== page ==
For the very first time, I began to feel that I had succeeded in shaking off the constrictions and clutter of modern climbing culture. Only from a perspective slightly outside the circle can one truly appreciate the extent to which mountaineering has become shackled and chained, robbed of its free spirit and the joyous innocence that characterised those early years of exploration and discovery. That modern techniques are safer and faster there can be no doubt; but as someone who has experienced both worlds, I would never give up the profound satisfaction and freedom I have found by putting away my crampons and learning the older craft. Every ascent feels so much more earned, more valuable; and although I climb at lower grades the enjoyment is magnified a thousand fold.


Collie's Pinnacle framed by the gully


After my moment of revelation, I set to work climbing the long easy central section of the gully. A snow slope at high angle rose above me for some hundreds of feet, steadily getting steeper but with no obvious difficulties. A line of steps allowed me to dispense with step cutting some of the time, although more often than not the old steps had refilled with new snow and frozen again, so I ended up doing a lot of cutting regardless. Sometimes drifts of powder covered the neve, but mostly the snow was a joy to cut and conditions were very favourable.


Tackling the snow slope


I reached another fork in the gully. To the right, a pitch of steepish ice seemed to offer an exit, but left looked easier so I took that fork. One last pitch of easy-angled ice, and then a romp to the top--or so I thought!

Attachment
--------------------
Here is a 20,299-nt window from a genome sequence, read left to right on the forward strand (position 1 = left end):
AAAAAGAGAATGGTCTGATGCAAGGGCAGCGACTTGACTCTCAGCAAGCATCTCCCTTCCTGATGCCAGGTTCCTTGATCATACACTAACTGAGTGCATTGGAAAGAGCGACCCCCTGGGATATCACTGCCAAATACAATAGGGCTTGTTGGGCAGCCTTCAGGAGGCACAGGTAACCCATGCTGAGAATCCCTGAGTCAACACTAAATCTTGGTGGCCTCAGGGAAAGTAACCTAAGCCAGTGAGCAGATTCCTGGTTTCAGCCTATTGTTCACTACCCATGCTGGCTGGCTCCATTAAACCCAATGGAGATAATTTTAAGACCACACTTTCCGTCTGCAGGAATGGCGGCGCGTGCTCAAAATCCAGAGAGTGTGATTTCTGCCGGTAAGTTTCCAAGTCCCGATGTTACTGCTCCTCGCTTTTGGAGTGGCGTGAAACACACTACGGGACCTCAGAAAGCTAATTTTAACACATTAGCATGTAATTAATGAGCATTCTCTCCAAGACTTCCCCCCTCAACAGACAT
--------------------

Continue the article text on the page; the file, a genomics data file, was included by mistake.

I took my time cutting steps in an exposed position on the final ice step. Now onto what I believed was the easy snow, only to discover that a thin layer of powder coated a slope of 45 degree water ice that continued for another two hundred feet to the exit! It took me an hour to climb this slope, cutting every step from the shoulder with the pick, and by the time I finally reached the shoulder of the North Ridge I felt a full-body tiredness--but such a sense of satisfaction.


Final few yards to the summit


Bidean's familiar summit rewarded me with its gorgeous views, and I chatted with several other mountaineers who expressed admiration and surprise at the equipment I had used to climb the gully. One gentleman even remarked that the boots I was wearing closely resembled the ones he had learned to climb with, fifty years ago. After a brief pause at the summit I ran down the West Ridge, and only narrowly missed being late for my shift behind the bar!


Looking back at the mountain, from the West Ridge

Note November 2012. At the time this climb didn't seem like a big deal, but looking back this was actually quite important because it was the final climb I made with the Victorian mountaineering equipment--and arguably the most challenging. Although I climbed the Grade II North Face of Stob Coire Sgreamhach way back in February 2009 using an antique ice axe and with no crampons, on that occasion things felt easier due to soft snow, meaning I had to cut very few steps. Central Gully was different: a real test of strength, endurance, and step cutting ability. Needless to say, the lessons learned while battling the ice pitches on Bidean made their way into the pages of my book.